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Hearth & Home March 2014

Hearth Reps: A Report Card Part 2

By Richard Wright

Being a hearth products rep differs dramatically from selling either patio or barbecue products. The product itself is far more complex, and subject to local and national codes and regulations that change somewhat regularly.

More difficult are the new products that enter the field on at least an annual basis. As manufacturers work to refine their offerings, layer upon layer of complexity results. Remote controls, for example, at times require an Einstein, or at least a smart teenager, to operate.

“Please don’t tell anyone about this,” said one manufacturer, “but at a recent family gathering I tried to operate my mother’s remote, but couldn’t figure it out. My relatives had a fine time kidding me for the rest of the day.”

Gas and pellet products have always been somewhat complex, and wood burning units are going (have gone?) down that same path. Do you want to start your wood stove on the drive home so you’ll enter a toasty home? No problem; you can.

The hearth industry, more than patio or barbecue, is in dire need of smart, knowledgeable reps willing to work alongside their dealer to ensure that all goes according to plan.

Our survey shows that retailers are simply not getting the support they need.

Results of the survey are in the form of charts with captions.

The comments below are but a small number of those received, but reflect the feelings expressed in those not used. Most retailers have the same complaints.

Ed. Note: At the end of October, Hearth & Home faxed a survey to 2,500 retailers of hearth, patio and barbecue products; a total of 19 questions were asked. Three hundred and forty surveys were returned and usable.

Product Categories Sold

Ninety-four percent of survey respondents sell hearth products, 32 percent offer patio furnishings and 60 percent retail barbecue products.

Number of Hearth Manufacturers’ Reps

More than half (59%) of hearth retailers are serviced by more than four reps.

How Often Would You Like to See A Rep?

Almost a third (31%) of hearth retailers would like to see their reps more than five times a year.

Wisconsin: “The rep should know their competition’s product as well as they know their own. A sales rep used to be a dealer advocate to the manufacturer. Today, without exception (from my view point), they have simply become a buffer or barrier protecting the manufacturer from its own bad decisions.

“I believe the rep bashing you are going to reveal in this survey is a result of manufacturer management only wanting ‘Yes Men’ and discarding anyone who is not. The successful sales rep has evolved to please only the manufacturer, at the expense of dealer improvement. There was a quantum change in the early 2000s from dealer advocate to manufacturer cheerleader.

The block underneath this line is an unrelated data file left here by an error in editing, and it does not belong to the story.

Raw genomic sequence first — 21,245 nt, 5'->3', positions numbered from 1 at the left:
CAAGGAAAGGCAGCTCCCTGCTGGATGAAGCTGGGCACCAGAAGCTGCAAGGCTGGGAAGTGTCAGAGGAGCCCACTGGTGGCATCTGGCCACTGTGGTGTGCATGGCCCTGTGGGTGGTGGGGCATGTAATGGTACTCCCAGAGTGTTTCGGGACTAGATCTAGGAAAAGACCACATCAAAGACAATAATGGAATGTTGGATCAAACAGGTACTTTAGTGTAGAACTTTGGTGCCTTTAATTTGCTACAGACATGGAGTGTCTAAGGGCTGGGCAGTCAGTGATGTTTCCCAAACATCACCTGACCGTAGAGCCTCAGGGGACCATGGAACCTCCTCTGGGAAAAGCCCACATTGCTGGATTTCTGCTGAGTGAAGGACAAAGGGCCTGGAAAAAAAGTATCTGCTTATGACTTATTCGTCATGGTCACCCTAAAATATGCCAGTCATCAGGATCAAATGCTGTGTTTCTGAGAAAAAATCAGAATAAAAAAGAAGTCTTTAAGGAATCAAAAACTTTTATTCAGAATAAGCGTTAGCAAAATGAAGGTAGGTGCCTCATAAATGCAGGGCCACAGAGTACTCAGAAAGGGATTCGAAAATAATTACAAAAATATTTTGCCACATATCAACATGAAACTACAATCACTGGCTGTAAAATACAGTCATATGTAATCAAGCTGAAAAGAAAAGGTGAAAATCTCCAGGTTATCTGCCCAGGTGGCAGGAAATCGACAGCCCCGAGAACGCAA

“I hope you will include or follow-up this article with a manufacturer response as that may shed some light on the root causes of why this article emerged in the first place.”


  • “Make an appointment prior to visiting.
  • Send updates via email, phone or fax about price increases, tech notices, product changes.
  • When visiting, be prepared to update product literature.
  • Answer emails and/or phone calls rapidly.
  • Make the visit professional, explaining all updates recently made; personal chatter can wait until business is conducted.
  • Make appointments at least three times per year to go over products and updates.
  • There are some reps we haven’t seen in over two years; they should make themselves available for phone calls or visits.
  • When a rep is not able to answer an inquiry at the time of the visit, they should get back to us within a few days instead of never hearing from them again.
  • Understand the technical parts of the products and be prepared to answer questions.”

How Often Do Most Reps Visit?

Only 17 percent of retailers report seeing their reps more than five times a year.

How Often Does Your Best Rep Visit?

Thirty-six percent of hearth retailers say their best reps visit them more than five times a year.

How Many Reps Telephone/Email You More Than Twice a Month?

Only 17 percent of hearth retailers hear from their reps by telephone or email more than twice a month.

Wisconsin: “I expect my reps to keep me up-to-date on new product, issues with existing product and warranty issues. Most importantly, I expect my reps to return phone calls, and stop in and meet with me face to face! I have several reps that I have not seen in over two years, but they are still making a percentage of my sales.  

“If I have a product question or other issue, I contact the manufacturer directly. I’m basically doing the rep’s job and the rep is getting paid for doing nothing. In my case, certain manufacturers should consider eliminating my rep and simply giving me a better discount rate.”


  • “Occasionally they should call to see how things are going and if there is anything they can help us with.
  • Be a better bridge between us and the manufacturers, i.e., help to get us the best pricing structure possible; when there is a problem with product, help to resolve it with the manufacturer; pass on our suggestions for product improvement or new product ideas.
  • Provide more technical information when they visit us.
  • Give us strong selling points for each of their products.
  • Inform us of pricing changes (hopefully in advance).
  • Call us to go over upcoming promotions in case we have any questions.